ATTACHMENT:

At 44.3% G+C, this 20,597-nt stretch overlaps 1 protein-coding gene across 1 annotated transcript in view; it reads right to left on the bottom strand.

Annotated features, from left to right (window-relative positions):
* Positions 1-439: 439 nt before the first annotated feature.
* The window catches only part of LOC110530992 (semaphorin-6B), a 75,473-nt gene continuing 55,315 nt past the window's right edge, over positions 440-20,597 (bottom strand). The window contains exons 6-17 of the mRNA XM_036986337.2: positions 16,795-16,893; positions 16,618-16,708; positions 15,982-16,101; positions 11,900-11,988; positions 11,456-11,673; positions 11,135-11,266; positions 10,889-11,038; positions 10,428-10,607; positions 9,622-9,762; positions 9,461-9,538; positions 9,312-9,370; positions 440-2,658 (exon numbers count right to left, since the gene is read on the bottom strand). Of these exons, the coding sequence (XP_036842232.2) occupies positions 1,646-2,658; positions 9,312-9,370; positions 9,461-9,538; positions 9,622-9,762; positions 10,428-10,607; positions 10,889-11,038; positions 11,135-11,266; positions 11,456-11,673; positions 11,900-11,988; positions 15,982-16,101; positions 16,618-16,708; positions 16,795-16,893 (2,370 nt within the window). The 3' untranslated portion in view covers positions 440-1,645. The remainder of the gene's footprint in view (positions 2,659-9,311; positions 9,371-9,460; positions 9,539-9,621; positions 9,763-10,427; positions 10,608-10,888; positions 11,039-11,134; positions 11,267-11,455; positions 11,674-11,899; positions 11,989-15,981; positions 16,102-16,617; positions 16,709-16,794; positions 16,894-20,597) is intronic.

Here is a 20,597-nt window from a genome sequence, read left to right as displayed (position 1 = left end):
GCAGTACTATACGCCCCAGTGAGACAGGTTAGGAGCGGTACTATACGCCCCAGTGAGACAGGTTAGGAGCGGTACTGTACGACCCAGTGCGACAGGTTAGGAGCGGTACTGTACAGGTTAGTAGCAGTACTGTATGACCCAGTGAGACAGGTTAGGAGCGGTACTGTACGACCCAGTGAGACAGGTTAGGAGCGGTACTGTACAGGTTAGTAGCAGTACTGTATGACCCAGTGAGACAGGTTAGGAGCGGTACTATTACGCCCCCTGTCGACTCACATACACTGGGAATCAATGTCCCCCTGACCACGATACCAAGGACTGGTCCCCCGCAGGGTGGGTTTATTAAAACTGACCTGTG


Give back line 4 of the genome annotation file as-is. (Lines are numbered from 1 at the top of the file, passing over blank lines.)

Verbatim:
* The window catches only part of LOC110530992 (semaphorin-6B), a 75,473-nt gene continuing 55,315 nt past the window's right edge, over positions 440-20,597 (bottom strand). The window contains exons 6-17 of the mRNA XM_036986337.2: positions 16,795-16,893; positions 16,618-16,708; positions 15,982-16,101; positions 11,900-11,988; positions 11,456-11,673; positions 11,135-11,266; positions 10,889-11,038; positions 10,428-10,607; positions 9,622-9,762; positions 9,461-9,538; positions 9,312-9,370; positions 440-2,658 (exon numbers count right to left, since the gene is read on the bottom strand). Of these exons, the coding sequence (XP_036842232.2) occupies positions 1,646-2,658; positions 9,312-9,370; positions 9,461-9,538; positions 9,622-9,762; positions 10,428-10,607; positions 10,889-11,038; positions 11,135-11,266; positions 11,456-11,673; positions 11,900-11,988; positions 15,982-16,101; positions 16,618-16,708; positions 16,795-16,893 (2,370 nt within the window). The 3' untranslated portion in view covers positions 440-1,645. The remainder of the gene's footprint in view (positions 2,659-9,311; positions 9,371-9,460; positions 9,539-9,621; positions 9,763-10,427; positions 10,608-10,888; positions 11,039-11,134; positions 11,267-11,455; positions 11,674-11,899; positions 11,989-15,981; positions 16,102-16,617; positions 16,709-16,794; positions 16,894-20,597) is intronic.